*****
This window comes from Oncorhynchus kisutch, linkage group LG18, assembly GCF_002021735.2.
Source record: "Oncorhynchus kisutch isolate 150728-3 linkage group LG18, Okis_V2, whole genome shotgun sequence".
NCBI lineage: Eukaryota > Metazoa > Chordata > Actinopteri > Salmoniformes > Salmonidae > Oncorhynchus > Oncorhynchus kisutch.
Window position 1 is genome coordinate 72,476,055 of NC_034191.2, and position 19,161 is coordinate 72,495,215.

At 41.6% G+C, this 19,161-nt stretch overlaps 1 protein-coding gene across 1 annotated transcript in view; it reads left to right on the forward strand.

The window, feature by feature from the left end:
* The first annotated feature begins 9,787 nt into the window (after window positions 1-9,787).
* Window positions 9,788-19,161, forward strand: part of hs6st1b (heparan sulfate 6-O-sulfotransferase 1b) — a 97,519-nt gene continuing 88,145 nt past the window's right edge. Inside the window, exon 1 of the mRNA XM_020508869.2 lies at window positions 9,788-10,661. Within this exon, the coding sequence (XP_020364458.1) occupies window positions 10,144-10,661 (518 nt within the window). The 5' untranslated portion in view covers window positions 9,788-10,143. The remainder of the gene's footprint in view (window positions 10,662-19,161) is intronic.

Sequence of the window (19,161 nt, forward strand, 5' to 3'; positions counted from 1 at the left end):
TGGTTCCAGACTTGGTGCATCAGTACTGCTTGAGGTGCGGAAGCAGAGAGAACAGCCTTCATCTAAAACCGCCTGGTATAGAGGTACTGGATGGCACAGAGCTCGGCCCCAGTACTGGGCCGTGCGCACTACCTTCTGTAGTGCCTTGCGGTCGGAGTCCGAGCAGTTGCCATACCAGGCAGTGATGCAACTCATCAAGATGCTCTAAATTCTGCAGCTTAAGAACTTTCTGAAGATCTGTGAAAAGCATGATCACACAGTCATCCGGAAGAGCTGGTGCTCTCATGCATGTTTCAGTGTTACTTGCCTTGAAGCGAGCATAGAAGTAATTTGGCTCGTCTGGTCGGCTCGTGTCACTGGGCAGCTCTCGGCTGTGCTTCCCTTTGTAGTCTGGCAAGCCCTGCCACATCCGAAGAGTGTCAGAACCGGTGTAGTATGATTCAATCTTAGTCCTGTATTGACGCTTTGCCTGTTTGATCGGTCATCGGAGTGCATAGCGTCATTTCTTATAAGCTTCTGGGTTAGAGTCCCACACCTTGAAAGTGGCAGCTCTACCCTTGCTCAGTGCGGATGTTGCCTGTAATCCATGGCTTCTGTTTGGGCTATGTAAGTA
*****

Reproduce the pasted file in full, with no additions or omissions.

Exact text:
This window comes from Oncorhynchus kisutch, linkage group LG18, assembly GCF_002021735.2.
Source record: "Oncorhynchus kisutch isolate 150728-3 linkage group LG18, Okis_V2, whole genome shotgun sequence".
NCBI lineage: Eukaryota > Metazoa > Chordata > Actinopteri > Salmoniformes > Salmonidae > Oncorhynchus > Oncorhynchus kisutch.
Window position 1 is genome coordinate 72,476,055 of NC_034191.2, and position 19,161 is coordinate 72,495,215.

At 41.6% G+C, this 19,161-nt stretch overlaps 1 protein-coding gene across 1 annotated transcript in view; it reads left to right on the forward strand.

The window, feature by feature from the left end:
* The first annotated feature begins 9,787 nt into the window (after window positions 1-9,787).
* Window positions 9,788-19,161, forward strand: part of hs6st1b (heparan sulfate 6-O-sulfotransferase 1b) — a 97,519-nt gene continuing 88,145 nt past the window's right edge. Inside the window, exon 1 of the mRNA XM_020508869.2 lies at window positions 9,788-10,661. Within this exon, the coding sequence (XP_020364458.1) occupies window positions 10,144-10,661 (518 nt within the window). The 5' untranslated portion in view covers window positions 9,788-10,143. The remainder of the gene's footprint in view (window positions 10,662-19,161) is intronic.

Sequence of the window (19,161 nt, forward strand, 5' to 3'; positions counted from 1 at the left end):
TGGTTCCAGACTTGGTGCATCAGTACTGCTTGAGGTGCGGAAGCAGAGAGAACAGCCTTCATCTAAAACCGCCTGGTATAGAGGTACTGGATGGCACAGAGCTCGGCCCCAGTACTGGGCCGTGCGCACTACCTTCTGTAGTGCCTTGCGGTCGGAGTCCGAGCAGTTGCCATACCAGGCAGTGATGCAACTCATCAAGATGCTCTAAATTCTGCAGCTTAAGAACTTTCTGAAGATCTGTGAAAAGCATGATCACACAGTCATCCGGAAGAGCTGGTGCTCTCATGCATGTTTCAGTGTTACTTGCCTTGAAGCGAGCATAGAAGTAATTTGGCTCGTCTGGTCGGCTCGTGTCACTGGGCAGCTCTCGGCTGTGCTTCCCTTTGTAGTCTGGCAAGCCCTGCCACATCCGAAGAGTGTCAGAACCGGTGTAGTATGATTCAATCTTAGTCCTGTATTGACGCTTTGCCTGTTTGATCGGTCATCGGAGTGCATAGCGTCATTTCTTATAAGCTTCTGGGTTAGAGTCCCACACCTTGAAAGTGGCAGCTCTACCCTTGCTCAGTGCGGATGTTGCCTGTAATCCATGGCTTCTGTTTGGGCTATGTAAGTA